Please use this identifier to cite or link to this item: https://hdl.handle.net/1959.11/12433
Title: Stress and Health: 'Little Hassles' Versus Major Life Events
Contributor(s): Ruffin, Coral Lynette (author); Gates, Richard (supervisor)
Conferred Date: 1989
Copyright Date: 1988
Open Access: Yes
Handle Link: https://hdl.handle.net/1959.11/12433
Abstract: The current study investigated the relationship between stress and health, from a psychological perspective. Until recently, modern stress-health research has been primarily concerned with the effects of major life events (Holmes and Rahe, 1967). However, studies undertaken by R. S. Lazarus and Colleagues (1981, 1982), suggested that it is the minor stresses, or 'little hassles,' characteristic of our daily transactions with the environment, that have a greater impact on health outcomes than do major life events. Given the positive outcome from the American 'hassles' research, the present study had two aims: (i) to investigate the relationship between 'hassles,' life events and health, using a transactional perspective (ii) to determine if the 'hassle-health' relationship held within an Australian population across a broader, demographic sample. It was predicted that hassles would relate more strongly to psychological and somatic health than would life events. Also, consistent with previous research, differences in stress and health levels were expected relative to the demographic variables sex, age marital status, occupation and education. The study sample consisted of 203 respondents (84 males and 119 females). A survey research design was used with a stratified sampling technique. Questionnaires were employed to obtain information on the frequency and intensity of respondent's hassles, psychological symptoms and somatic symptoms, and the number, change and distress levels of their life events. The fundamental hypothesis was generally supported. Hassles did impact more significantly on psychological and somatic health than did major life events. Further, the relationship held across the broader Australian sample, and the 'hassle' means were comparable to those reported in the American studies. As expected, there were demographic differences on the stress and health measures involving sex, age, marital status, occupation and eduction, but not all of these were statistically significant. Consistent with previous studies, it was concluded that generally, hassles were more predictive of health outcomes than were major, life events.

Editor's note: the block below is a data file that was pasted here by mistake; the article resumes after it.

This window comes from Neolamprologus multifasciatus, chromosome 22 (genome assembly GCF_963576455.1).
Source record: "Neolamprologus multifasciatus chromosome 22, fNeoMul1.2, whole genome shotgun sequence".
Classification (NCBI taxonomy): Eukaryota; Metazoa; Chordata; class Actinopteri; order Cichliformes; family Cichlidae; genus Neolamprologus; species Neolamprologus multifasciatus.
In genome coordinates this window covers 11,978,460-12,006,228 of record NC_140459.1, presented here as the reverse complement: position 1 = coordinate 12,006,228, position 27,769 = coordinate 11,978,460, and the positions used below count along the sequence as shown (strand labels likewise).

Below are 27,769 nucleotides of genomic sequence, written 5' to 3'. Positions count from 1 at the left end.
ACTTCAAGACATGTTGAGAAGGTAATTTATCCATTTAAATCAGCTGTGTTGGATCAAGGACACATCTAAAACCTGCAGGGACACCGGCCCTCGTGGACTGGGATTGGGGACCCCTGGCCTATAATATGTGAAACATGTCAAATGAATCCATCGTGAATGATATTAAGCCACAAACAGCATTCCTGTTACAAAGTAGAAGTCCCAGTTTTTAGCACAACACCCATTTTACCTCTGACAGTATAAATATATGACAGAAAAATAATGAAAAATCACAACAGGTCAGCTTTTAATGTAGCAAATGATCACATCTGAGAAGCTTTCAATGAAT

Publication Type: Thesis Masters Research
Rights Statement: Copyright 1988 - Coral Lynette Ruffin
HERDC Category Description: T1 Thesis - Masters Degree by Research
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